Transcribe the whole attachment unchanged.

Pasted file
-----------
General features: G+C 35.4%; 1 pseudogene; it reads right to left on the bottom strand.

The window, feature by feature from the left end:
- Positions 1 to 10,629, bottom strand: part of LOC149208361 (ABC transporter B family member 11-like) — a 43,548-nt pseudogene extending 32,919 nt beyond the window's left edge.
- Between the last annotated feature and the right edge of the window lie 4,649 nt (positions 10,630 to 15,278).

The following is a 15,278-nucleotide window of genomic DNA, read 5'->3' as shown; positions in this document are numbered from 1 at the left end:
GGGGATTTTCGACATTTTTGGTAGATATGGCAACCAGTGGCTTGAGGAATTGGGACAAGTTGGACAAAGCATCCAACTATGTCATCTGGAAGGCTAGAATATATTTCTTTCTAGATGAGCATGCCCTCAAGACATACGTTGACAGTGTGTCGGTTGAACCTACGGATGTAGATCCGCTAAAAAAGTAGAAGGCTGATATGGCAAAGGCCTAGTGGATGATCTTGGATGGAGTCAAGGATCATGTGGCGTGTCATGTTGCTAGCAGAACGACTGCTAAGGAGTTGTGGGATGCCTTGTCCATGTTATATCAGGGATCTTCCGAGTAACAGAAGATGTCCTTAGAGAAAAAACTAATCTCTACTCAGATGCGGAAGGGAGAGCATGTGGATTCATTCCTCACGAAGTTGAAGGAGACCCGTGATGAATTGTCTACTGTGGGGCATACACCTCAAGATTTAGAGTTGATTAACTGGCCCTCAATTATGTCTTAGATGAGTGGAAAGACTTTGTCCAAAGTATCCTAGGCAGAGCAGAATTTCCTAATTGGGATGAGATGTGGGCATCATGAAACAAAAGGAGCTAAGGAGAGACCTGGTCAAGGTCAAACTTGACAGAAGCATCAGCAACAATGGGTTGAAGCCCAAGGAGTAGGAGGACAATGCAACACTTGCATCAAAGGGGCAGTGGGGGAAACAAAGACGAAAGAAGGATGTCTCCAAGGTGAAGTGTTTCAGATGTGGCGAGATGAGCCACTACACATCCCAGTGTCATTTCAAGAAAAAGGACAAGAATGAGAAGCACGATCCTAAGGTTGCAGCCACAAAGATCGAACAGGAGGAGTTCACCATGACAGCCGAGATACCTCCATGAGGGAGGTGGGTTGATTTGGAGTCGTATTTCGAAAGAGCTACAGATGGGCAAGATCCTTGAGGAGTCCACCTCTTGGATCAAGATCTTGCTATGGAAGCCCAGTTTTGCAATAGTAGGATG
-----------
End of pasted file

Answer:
General features: G+C 35.4%; 1 pseudogene; it reads right to left on the bottom strand.

The window, feature by feature from the left end:
- Positions 1 to 10,629, bottom strand: part of LOC149208361 (ABC transporter B family member 11-like) — a 43,548-nt pseudogene extending 32,919 nt beyond the window's left edge.
- Between the last annotated feature and the right edge of the window lie 4,649 nt (positions 10,630 to 15,278).

The following is a 15,278-nucleotide window of genomic DNA, read 5'->3' as shown; positions in this document are numbered from 1 at the left end:
GGGGATTTTCGACATTTTTGGTAGATATGGCAACCAGTGGCTTGAGGAATTGGGACAAGTTGGACAAAGCATCCAACTATGTCATCTGGAAGGCTAGAATATATTTCTTTCTAGATGAGCATGCCCTCAAGACATACGTTGACAGTGTGTCGGTTGAACCTACGGATGTAGATCCGCTAAAAAAGTAGAAGGCTGATATGGCAAAGGCCTAGTGGATGATCTTGGATGGAGTCAAGGATCATGTGGCGTGTCATGTTGCTAGCAGAACGACTGCTAAGGAGTTGTGGGATGCCTTGTCCATGTTATATCAGGGATCTTCCGAGTAACAGAAGATGTCCTTAGAGAAAAAACTAATCTCTACTCAGATGCGGAAGGGAGAGCATGTGGATTCATTCCTCACGAAGTTGAAGGAGACCCGTGATGAATTGTCTACTGTGGGGCATACACCTCAAGATTTAGAGTTGATTAACTGGCCCTCAATTATGTCTTAGATGAGTGGAAAGACTTTGTCCAAAGTATCCTAGGCAGAGCAGAATTTCCTAATTGGGATGAGATGTGGGCATCATGAAACAAAAGGAGCTAAGGAGAGACCTGGTCAAGGTCAAACTTGACAGAAGCATCAGCAACAATGGGTTGAAGCCCAAGGAGTAGGAGGACAATGCAACACTTGCATCAAAGGGGCAGTGGGGGAAACAAAGACGAAAGAAGGATGTCTCCAAGGTGAAGTGTTTCAGATGTGGCGAGATGAGCCACTACACATCCCAGTGTCATTTCAAGAAAAAGGACAAGAATGAGAAGCACGATCCTAAGGTTGCAGCCACAAAGATCGAACAGGAGGAGTTCACCATGACAGCCGAGATACCTCCATGAGGGAGGTGGGTTGATTTGGAGTCGTATTTCGAAAGAGCTACAGATGGGCAAGATCCTTGAGGAGTCCACCTCTTGGATCAAGATCTTGCTATGGAAGCCCAGTTTTGCAATAGTAGGATG